The skies opened on the UK’s new universities this summer and it rained mud. How much of the dirt is sticking to design education is open to debate, but, as the new term begins, nobody will dispute that this year’s round of design student recruitment has left a bigger question mark than ever hanging over the relationship between the educators and the design profession.
The broad problem is standards. The Government’s shift to a mass-access higher education system has been cruelly exposed this year by a shortfall in numbers. An estimated 30 000 students are missing from the total entry to all subjects, their reluctance to take a university degree perhaps a result of publicity about the levels of debt students acquire and the lack of good jobs at the end of it all.
In the scramble to fill places, the new polyversities (in which the design courses largely reside) have come off worse because they generally recruit from lower income families. Large advertising campaigns and “foundation course” offers to students who have failed their A-levels have been interpreted by the broadsheet press as signs of slipping standards.
The Sunday Times gave a platform for Manchester University education expert Professor Alan Smithers to call for “qualifications that mean something and lead somewhere”, not just a random collection of modules. Every design tutor knows that making a kite is a good exercise in teaching the first principles of weight, form and structure, but a kite-making mini module at Thames Valley University raised a laugh in the papers, along with other academic oddities such as watching TV soaps (cultural studies) and horse-riding (equine studies).
Even the normally sympathetic Education Guardian joined the fray, quoting a science don from one of the 1992 universities as saying: “We do admit candidates who fail their A-levels, but they must have failed the relevant subjects.”
There is no evidence that design courses, very popular in comparison with many of the science and engineering disciplines, have resorted to the bribes and zero-pass offers witnessed elsewhere in the new university sector. But it is inevitable that design education will be tainted by association.
A more complex entry system hasn’t helped matters either. Whereas once nearly all design students applied to courses through ADAR (Art and Design Admissions Register), which guaranteed a stable intake, now many apply through UCAS (Universities and Colleges Admissions Service). UCAS allows entrants to put down eight places and encourages, in the words of one senior educator, “a shopping mentality”, so that students chop and change at the last minute depending on their A-level grades. Unstable course numbers reflect that attitude.
The design profession, already dwarfed by the sheer scale of the design education sector and alarmed at the annual output of around
10 000 design graduates a year, has therefore been given fresh cause to fret about skills and standards. What is design education trying to achieve, ask the professionals, and how can we measure what is going on? Frustration boils just beneath the surface, as a letter from Colin Banks of Banks & Miles to the RSA Journal revealed this summer. “British design students are frightened, short-sighted opportunists compared to students elsewhere in Europe who are more broadly educated and are now their rival job-hunters,” wrote Banks. “Students are packed into the classrooms like numbered peas in a pod with far too few teachers to help them; they are then encouraged to stay on long after any of their vocational shortcomings are apparent. In this way students are cheated of three or more important years of their young lives.”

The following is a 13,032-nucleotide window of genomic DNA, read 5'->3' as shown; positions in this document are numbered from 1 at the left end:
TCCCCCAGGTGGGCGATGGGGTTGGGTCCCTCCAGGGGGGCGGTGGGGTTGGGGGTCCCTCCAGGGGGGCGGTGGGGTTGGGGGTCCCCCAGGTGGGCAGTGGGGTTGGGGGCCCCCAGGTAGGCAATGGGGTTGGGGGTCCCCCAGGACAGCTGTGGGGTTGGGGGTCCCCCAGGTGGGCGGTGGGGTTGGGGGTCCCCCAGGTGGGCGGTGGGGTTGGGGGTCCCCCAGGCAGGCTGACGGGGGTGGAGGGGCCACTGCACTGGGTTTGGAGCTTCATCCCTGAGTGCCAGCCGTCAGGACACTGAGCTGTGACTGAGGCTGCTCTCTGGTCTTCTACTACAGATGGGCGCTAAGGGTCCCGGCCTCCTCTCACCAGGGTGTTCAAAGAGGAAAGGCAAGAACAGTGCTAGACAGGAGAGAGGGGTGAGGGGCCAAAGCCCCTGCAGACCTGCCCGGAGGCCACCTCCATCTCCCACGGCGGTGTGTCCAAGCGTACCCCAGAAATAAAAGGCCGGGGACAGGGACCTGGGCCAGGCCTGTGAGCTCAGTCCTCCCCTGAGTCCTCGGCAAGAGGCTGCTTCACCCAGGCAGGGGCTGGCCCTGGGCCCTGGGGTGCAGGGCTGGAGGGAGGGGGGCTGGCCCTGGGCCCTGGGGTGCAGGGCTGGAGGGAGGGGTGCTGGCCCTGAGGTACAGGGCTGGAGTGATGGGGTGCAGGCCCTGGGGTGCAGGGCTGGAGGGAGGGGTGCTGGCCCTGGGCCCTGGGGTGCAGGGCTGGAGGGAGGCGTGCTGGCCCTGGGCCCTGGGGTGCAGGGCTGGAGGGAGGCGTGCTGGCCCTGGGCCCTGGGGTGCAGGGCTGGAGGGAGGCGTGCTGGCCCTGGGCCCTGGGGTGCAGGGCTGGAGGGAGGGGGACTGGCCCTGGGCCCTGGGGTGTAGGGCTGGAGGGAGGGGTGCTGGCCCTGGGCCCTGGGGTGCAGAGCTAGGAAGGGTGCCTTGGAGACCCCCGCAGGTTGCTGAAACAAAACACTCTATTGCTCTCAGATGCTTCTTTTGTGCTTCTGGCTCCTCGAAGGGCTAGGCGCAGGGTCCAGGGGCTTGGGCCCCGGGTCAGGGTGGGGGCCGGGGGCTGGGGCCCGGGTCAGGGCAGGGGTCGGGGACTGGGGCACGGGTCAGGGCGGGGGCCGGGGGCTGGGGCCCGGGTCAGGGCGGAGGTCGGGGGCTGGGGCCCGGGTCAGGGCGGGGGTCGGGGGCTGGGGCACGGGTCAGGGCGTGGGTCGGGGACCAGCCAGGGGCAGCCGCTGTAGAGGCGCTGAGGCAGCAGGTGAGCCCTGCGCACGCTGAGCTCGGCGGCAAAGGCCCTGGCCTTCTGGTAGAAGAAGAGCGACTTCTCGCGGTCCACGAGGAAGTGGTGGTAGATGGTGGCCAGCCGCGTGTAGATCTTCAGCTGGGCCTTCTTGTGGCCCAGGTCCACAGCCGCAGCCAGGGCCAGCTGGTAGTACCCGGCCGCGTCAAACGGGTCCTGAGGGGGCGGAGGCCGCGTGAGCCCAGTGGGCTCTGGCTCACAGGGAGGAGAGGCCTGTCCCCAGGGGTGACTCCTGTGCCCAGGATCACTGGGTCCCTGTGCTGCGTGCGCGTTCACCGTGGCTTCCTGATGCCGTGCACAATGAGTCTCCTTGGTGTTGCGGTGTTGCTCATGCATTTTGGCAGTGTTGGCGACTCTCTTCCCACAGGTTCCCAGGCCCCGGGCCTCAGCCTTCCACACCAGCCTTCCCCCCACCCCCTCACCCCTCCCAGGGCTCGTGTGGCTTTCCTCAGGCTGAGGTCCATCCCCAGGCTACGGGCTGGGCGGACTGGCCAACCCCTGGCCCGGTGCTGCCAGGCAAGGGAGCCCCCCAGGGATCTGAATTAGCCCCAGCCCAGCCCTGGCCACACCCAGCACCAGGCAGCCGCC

The problem is becoming acute. Helen Auty, head of design at the Royal Society for the Arts, argues: “We need to look seriously at the system and ask why more emphasis isn’t given to wider opportunities for those with a design training.” She envisages “a two-strand system” developing, in which one strand delivers a general design education to those who will go into a wide range of marketing and management careers requiring design awareness, background and visual literacy, and the other will be strongly vocational, aiming at careers.
“I don’t know how the different strands will be organised,” says Auty. “It could be a general undergraduate education and postgraduate professional training, or a common first year and subsequent streaming of vocation-standard students. But the situation requires change. At the moment the majority of students start design courses thinking they will become professional designers, but that is just leading a lot of people up the garden path.”
One agent of change is the RSA’s Student Design Awards. Running since the 1920s, the scheme is being expanded to embrace broader horizons in design education, including engineering design and multidisciplinary team projects. “We need to overcome individual assessment for degrees which is holding back the evident need and desire for team working,” says Auty.